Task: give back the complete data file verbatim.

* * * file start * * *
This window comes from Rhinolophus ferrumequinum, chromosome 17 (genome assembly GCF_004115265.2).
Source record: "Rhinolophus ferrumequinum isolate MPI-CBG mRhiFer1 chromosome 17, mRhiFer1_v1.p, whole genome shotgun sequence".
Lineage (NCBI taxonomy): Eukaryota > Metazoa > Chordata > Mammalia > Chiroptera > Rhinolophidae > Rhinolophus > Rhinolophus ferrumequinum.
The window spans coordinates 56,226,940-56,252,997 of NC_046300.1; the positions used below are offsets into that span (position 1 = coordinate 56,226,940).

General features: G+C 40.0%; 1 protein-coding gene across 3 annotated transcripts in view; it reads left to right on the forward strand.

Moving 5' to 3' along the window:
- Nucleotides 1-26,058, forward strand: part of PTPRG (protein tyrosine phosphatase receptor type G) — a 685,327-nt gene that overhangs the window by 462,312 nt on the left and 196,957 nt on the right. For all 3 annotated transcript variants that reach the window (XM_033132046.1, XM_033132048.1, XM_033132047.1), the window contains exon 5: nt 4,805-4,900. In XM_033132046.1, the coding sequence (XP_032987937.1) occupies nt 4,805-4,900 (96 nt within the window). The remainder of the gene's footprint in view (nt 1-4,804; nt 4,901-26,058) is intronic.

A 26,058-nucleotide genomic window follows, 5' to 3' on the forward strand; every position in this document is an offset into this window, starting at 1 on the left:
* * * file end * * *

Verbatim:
This window comes from Rhinolophus ferrumequinum, chromosome 17 (genome assembly GCF_004115265.2).
Source record: "Rhinolophus ferrumequinum isolate MPI-CBG mRhiFer1 chromosome 17, mRhiFer1_v1.p, whole genome shotgun sequence".
Lineage (NCBI taxonomy): Eukaryota > Metazoa > Chordata > Mammalia > Chiroptera > Rhinolophidae > Rhinolophus > Rhinolophus ferrumequinum.
The window spans coordinates 56,226,940-56,252,997 of NC_046300.1; the positions used below are offsets into that span (position 1 = coordinate 56,226,940).

General features: G+C 40.0%; 1 protein-coding gene across 3 annotated transcripts in view; it reads left to right on the forward strand.

Moving 5' to 3' along the window:
- Nucleotides 1-26,058, forward strand: part of PTPRG (protein tyrosine phosphatase receptor type G) — a 685,327-nt gene that overhangs the window by 462,312 nt on the left and 196,957 nt on the right. For all 3 annotated transcript variants that reach the window (XM_033132046.1, XM_033132048.1, XM_033132047.1), the window contains exon 5: nt 4,805-4,900. In XM_033132046.1, the coding sequence (XP_032987937.1) occupies nt 4,805-4,900 (96 nt within the window). The remainder of the gene's footprint in view (nt 1-4,804; nt 4,901-26,058) is intronic.

A 26,058-nucleotide genomic window follows, 5' to 3' on the forward strand; every position in this document is an offset into this window, starting at 1 on the left: